What is a gang? 

A gang is defined as being a discernible group of individuals who operate together for the purposes of serious criminal acts and/or violence.  The actions of gangs can have a huge effect on the community, often making people feel unsafe in the area that they live or work.

There are lots of ways that gangs may identify themselves including by using tags/logos, a group name or wearing specific colours for example.  Young people may want to be part of a gang as it can make them feel protected or provide them with a sense of belonging. 

It is important to remember though that being part of a gang can be dangerous and carries lots of risk.  The use of weapons amongst gangs is common place, particularly knives.  They are often used to intimidate others as well as to commit crime.  Young people who end up involved with gangs often feel pressured to carry knives and other weapons.  More information on the risk of carrying knives can be found here.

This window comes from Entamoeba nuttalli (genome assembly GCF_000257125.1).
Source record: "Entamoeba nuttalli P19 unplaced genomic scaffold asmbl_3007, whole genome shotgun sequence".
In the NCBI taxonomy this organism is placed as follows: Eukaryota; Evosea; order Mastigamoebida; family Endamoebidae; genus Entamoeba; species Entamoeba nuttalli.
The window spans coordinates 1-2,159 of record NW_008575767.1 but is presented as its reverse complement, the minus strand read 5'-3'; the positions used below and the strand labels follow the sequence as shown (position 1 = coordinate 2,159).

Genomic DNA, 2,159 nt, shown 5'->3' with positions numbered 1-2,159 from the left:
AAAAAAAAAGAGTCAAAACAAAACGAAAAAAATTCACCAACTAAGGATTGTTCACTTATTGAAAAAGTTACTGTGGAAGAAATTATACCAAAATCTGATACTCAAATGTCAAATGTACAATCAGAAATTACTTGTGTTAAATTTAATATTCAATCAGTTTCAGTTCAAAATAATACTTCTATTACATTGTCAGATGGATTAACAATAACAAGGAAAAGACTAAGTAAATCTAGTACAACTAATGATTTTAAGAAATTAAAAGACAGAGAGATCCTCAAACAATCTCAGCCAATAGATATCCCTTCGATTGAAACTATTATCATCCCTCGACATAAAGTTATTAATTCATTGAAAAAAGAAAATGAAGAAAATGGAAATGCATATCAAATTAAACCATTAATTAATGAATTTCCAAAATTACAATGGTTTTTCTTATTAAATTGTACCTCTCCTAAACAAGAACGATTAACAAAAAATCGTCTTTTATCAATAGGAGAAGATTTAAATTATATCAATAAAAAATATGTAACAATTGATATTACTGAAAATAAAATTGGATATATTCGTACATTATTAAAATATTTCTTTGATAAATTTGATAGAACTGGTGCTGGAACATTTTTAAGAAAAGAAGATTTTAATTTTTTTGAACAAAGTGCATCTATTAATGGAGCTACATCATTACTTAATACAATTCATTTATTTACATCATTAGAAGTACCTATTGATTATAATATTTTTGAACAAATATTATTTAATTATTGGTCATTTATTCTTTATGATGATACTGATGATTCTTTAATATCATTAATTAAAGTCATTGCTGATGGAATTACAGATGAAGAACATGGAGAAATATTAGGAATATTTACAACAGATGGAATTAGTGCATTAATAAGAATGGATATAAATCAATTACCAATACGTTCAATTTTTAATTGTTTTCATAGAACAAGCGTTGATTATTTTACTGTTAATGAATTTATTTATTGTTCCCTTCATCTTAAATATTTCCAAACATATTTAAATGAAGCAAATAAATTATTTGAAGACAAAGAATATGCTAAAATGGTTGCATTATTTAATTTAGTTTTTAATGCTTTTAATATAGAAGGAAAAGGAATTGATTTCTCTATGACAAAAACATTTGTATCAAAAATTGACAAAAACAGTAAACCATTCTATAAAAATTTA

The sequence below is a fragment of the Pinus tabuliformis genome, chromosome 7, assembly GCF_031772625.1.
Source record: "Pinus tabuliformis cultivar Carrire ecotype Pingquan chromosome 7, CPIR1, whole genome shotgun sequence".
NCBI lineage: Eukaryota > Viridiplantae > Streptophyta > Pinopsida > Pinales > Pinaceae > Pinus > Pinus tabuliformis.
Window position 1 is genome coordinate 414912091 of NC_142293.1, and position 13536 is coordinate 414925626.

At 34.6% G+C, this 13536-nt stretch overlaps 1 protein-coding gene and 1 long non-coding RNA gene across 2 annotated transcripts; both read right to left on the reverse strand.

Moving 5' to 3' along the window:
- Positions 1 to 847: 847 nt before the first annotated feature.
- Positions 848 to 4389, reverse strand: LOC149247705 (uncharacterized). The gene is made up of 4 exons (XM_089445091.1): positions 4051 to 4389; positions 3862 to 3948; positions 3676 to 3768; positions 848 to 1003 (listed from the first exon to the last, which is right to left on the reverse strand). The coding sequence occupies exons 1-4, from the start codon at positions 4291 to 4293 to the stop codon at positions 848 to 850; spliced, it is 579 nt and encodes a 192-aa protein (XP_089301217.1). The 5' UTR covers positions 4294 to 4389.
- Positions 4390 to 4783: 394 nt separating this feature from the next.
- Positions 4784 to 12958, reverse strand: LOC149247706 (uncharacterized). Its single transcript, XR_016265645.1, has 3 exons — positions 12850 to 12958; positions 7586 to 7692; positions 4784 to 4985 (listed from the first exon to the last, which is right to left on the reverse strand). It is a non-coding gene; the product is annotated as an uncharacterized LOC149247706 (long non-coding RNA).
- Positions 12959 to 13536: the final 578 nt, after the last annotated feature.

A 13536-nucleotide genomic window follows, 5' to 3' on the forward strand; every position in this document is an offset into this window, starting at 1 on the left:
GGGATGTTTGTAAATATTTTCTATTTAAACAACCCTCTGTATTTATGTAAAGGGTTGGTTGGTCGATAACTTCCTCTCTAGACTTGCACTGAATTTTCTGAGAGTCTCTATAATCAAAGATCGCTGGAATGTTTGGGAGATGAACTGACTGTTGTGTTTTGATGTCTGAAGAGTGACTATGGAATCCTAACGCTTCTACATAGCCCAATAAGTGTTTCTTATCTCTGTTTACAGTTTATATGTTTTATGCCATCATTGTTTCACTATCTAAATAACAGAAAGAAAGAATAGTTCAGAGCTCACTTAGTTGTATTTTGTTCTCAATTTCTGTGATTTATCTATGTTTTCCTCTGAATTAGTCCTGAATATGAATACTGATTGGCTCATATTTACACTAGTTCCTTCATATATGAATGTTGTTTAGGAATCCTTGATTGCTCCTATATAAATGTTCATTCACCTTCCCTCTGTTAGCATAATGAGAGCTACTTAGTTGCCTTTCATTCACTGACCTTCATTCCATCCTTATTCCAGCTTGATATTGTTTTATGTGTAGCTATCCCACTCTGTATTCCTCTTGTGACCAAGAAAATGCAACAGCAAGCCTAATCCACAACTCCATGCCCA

There are other risks too; by involving themselves with a gang, rival groups/gangs can be prompted to respond, increasing the risk of violence and injury.  There’s also the risk of getting an extensive criminal record by being involved in the crime that gangs commit.  

Gangs are often seen as only involving males but females can be involved too.  They may be core members of the gang and involved in violence and criminality or may be involved through their relationship with other gang members. 

If you think your child is involved or may be becoming involved in a gang, it’s important to firstly have a conversation with them and to signpost them to support that is available.

 

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